World AIDS day set for Monday
FRISCO – The local chapter of PFLAG (Parents, Families and Friends of Gays and Lesbians) will hold a candlelight vigil Monday to remind people of the stigma and discrimination facing those with AIDS.
Monday is World AIDS Day. AIDS is an acronym for acquired immune deficiency syndrome, a disease that compromises the immune system, allowing opportunistic viruses or bacteria to attack the body. The disease is fatal.
This year, worldwide events will focus on the impact of stigmatism and discrimination against HIV and AIDS patients. HIV – human immuno-deficiency virus – is the virus that causes AIDS.
In addition to the vigil, slated for 5:30 p.m. at the gazebo in Frisco’s town park, the Summit County Nursing Center at the County Commons near Frisco will offer free HIV tests and counseling from 10 a.m. to 4 p.m. Thursday.
“Stigma is a powerful social label that radically changes how people view you and how you view yourself,” said PFLAG president Frank Accosta.
“With HIV and AIDS, because the virus is “acquired,’ you’re judged as a social deviant. If you’re already a member of a stigmatized or marginalized minority, such as gay men or Africans, the effect of the stigmatism is heightened.”
More than 8,000 people a day die from AIDS worldwide. As of last year, there were 13.2 million AIDS orphans, 5.3 million newly infected people with HIV and 42 million people living with HIV or AIDS.
According to the UK-based National AIDS Trust, responding to HIV and AIDS with blame or abuse toward people living with the disease simply forces the epidemic underground, creating the ideal conditions for HIV to spread.
“Keeping this in mind, people are not likely to be tested for HIV, and the disease is spread, thus undermining education and prevention efforts,” Accosta said.
“If the stigma and discrimination surrounding HIV and AIDS can be eradicated, eventually so can this disease because the judgment, the fear and the hatred will dissipate and it will be safe for people to come forward.”
Even in Summit County, those stigmas exist.
“Think about it – television news tells you to go and get a flu shot and most people do. It’s a preventative measure that keeps you from getting sick and from infecting others,” Accosta said.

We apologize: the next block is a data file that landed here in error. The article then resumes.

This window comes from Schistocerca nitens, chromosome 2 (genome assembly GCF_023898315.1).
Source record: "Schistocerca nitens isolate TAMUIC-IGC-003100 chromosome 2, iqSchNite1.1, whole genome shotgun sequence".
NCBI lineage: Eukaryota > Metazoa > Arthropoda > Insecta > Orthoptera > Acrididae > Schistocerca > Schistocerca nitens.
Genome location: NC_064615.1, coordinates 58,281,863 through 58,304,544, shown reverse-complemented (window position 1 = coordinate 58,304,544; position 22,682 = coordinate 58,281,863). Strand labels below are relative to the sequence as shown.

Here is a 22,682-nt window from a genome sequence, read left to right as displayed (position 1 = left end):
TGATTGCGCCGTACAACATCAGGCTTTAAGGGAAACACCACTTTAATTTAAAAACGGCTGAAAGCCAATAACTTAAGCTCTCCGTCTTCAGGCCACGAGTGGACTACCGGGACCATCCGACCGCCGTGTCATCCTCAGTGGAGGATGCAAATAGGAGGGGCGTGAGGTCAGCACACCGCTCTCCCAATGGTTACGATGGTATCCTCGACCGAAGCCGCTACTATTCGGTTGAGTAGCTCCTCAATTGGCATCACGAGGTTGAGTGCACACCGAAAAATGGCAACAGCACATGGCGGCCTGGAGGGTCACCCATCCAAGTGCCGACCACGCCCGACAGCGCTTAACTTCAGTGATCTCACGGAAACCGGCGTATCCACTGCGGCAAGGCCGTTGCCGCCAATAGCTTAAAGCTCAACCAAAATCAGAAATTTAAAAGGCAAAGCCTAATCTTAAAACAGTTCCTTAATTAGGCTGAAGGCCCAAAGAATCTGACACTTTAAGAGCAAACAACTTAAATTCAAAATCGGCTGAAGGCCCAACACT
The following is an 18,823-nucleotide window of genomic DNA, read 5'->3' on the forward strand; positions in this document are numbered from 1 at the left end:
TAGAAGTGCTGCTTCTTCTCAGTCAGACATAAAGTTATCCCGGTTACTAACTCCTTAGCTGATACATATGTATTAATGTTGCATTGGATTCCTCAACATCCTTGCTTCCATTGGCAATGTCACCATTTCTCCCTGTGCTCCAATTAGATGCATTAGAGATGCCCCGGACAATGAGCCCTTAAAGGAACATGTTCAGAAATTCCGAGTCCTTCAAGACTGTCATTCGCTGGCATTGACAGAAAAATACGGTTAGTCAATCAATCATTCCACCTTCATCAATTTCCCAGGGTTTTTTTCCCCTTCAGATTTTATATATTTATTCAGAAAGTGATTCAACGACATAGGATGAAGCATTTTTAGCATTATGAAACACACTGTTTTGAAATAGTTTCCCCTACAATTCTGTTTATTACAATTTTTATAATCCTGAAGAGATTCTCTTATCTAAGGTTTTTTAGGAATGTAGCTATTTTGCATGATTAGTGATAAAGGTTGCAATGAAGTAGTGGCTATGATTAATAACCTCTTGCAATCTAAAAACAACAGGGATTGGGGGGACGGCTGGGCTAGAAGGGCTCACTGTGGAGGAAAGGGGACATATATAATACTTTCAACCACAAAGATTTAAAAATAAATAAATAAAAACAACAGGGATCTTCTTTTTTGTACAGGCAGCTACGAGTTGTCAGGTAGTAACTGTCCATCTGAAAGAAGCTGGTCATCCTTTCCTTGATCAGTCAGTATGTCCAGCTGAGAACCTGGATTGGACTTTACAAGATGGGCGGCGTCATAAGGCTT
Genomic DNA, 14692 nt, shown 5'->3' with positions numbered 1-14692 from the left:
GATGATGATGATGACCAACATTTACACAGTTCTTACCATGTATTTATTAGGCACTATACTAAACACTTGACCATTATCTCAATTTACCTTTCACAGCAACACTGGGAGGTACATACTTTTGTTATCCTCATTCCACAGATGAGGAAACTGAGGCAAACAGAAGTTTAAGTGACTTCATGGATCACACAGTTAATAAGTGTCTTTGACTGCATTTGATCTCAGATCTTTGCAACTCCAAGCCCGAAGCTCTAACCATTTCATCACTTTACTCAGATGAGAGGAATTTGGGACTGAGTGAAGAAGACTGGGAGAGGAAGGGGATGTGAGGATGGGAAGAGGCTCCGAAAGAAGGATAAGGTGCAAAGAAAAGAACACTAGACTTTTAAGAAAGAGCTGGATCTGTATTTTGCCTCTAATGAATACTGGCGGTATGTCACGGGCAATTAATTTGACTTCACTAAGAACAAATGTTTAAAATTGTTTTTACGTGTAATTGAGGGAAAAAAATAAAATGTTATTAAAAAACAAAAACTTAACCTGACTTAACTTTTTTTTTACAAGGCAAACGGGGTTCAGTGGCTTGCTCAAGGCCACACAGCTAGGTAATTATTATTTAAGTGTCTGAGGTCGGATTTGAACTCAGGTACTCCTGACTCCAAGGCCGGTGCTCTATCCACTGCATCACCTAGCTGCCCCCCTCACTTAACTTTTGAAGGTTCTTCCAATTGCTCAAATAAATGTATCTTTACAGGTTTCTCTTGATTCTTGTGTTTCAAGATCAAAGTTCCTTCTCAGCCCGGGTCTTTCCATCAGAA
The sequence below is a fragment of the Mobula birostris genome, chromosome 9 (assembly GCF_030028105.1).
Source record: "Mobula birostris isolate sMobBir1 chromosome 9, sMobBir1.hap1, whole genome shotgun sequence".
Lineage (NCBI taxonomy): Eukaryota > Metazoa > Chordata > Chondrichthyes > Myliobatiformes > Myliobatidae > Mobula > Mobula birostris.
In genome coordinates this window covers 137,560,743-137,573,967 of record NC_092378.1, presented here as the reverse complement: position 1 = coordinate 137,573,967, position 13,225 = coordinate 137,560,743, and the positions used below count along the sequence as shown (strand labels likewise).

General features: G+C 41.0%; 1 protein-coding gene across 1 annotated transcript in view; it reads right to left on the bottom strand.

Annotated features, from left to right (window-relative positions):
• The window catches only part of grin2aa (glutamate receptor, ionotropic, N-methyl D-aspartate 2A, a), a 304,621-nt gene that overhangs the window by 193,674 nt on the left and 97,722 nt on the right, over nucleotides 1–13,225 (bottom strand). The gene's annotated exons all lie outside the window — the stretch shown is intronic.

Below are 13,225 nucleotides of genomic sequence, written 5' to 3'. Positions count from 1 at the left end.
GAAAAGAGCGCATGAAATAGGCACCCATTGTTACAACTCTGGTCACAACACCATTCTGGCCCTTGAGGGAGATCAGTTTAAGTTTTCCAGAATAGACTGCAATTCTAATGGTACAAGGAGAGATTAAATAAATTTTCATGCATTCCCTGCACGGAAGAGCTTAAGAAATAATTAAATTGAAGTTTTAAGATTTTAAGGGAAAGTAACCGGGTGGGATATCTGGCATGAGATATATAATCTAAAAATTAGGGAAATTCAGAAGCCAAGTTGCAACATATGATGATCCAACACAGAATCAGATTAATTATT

“No judgment, no stigma, just do it. If the news tells you to go and get an HIV test, most people won’t,” he said.
“Nobody wants to find out they have an incurable disease, that people will think less of them, that they might lose their friends, their job or housing, or have their safety threatened. And that’s what’s wrong. And thus, the virus is spread.”
In affluent industrialized countries such as the U.S., people have become complacent about HIV prevention. Advances in life-prolonging drugs have reduced the number of deaths and increased the number of people living with HIV, which also can increase the risk of exposure.
“It’s important for people to remember that AIDS is incurable,” said Michelle Wilson, a Summit County public health nurse and Western Colorado AIDS Project board member.
“There are medications that can extend life, but the drugs are costly, toxic, difficult to take and can have irreversible side effects. And the longer someone waits to be tested, the harder it is to treat.”
In Summit County, people from all backgrounds have tested positive for HIV and some have been treated for AIDS. The number of HIV infections are rising at an alarming rate among women through unprotected heterosexual sex, Wilson said.
Eliminating the stigma surrounding the disease is the first step in helping people who suffer from it, said Shanna Koenig, HIV and AIDS educator for the Mountain Mentors.
“When working with youth, awareness increases prevention,” she said, adding that Summit County has the second-highest HIV incident rate per capita in Colorado.
The Front Range ranks first.
“HIV and AIDS information cannot just be taught in the classroom. When it’s reality in the community, youth are affected. This is information that needs to be made real to our youth,” Koenig said.
For more information, contact Koenig at (970) 668-4154 or call the Western Colorado AIDS Project at (800) 765-8594.
Jane Stebbins can be reached at (970) 668-3998, ext. 228, or
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